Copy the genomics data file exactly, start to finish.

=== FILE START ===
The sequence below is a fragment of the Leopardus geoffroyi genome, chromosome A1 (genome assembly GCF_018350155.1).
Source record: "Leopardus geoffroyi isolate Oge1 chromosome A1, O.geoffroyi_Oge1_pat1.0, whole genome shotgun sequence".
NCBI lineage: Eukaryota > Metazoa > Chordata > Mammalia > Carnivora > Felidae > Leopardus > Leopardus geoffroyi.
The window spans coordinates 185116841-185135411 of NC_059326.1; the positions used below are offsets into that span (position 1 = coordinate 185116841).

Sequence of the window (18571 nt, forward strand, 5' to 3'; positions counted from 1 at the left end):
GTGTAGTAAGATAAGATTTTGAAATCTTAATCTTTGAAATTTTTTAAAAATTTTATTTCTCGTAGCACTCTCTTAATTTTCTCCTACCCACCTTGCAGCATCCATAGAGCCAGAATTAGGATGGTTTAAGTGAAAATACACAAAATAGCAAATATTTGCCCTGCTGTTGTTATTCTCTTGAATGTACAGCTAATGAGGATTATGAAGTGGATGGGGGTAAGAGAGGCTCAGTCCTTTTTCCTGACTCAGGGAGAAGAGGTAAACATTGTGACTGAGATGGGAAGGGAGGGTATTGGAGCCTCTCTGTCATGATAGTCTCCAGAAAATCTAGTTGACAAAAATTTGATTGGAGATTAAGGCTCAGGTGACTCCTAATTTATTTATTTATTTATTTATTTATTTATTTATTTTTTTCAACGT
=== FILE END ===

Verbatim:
The sequence below is a fragment of the Leopardus geoffroyi genome, chromosome A1 (genome assembly GCF_018350155.1).
Source record: "Leopardus geoffroyi isolate Oge1 chromosome A1, O.geoffroyi_Oge1_pat1.0, whole genome shotgun sequence".
NCBI lineage: Eukaryota > Metazoa > Chordata > Mammalia > Carnivora > Felidae > Leopardus > Leopardus geoffroyi.
The window spans coordinates 185116841-185135411 of NC_059326.1; the positions used below are offsets into that span (position 1 = coordinate 185116841).

Sequence of the window (18571 nt, forward strand, 5' to 3'; positions counted from 1 at the left end):
GTGTAGTAAGATAAGATTTTGAAATCTTAATCTTTGAAATTTTTTAAAAATTTTATTTCTCGTAGCACTCTCTTAATTTTCTCCTACCCACCTTGCAGCATCCATAGAGCCAGAATTAGGATGGTTTAAGTGAAAATACACAAAATAGCAAATATTTGCCCTGCTGTTGTTATTCTCTTGAATGTACAGCTAATGAGGATTATGAAGTGGATGGGGGTAAGAGAGGCTCAGTCCTTTTTCCTGACTCAGGGAGAAGAGGTAAACATTGTGACTGAGATGGGAAGGGAGGGTATTGGAGCCTCTCTGTCATGATAGTCTCCAGAAAATCTAGTTGACAAAAATTTGATTGGAGATTAAGGCTCAGGTGACTCCTAATTTATTTATTTATTTATTTATTTATTTATTTATTTTTTTCAACGT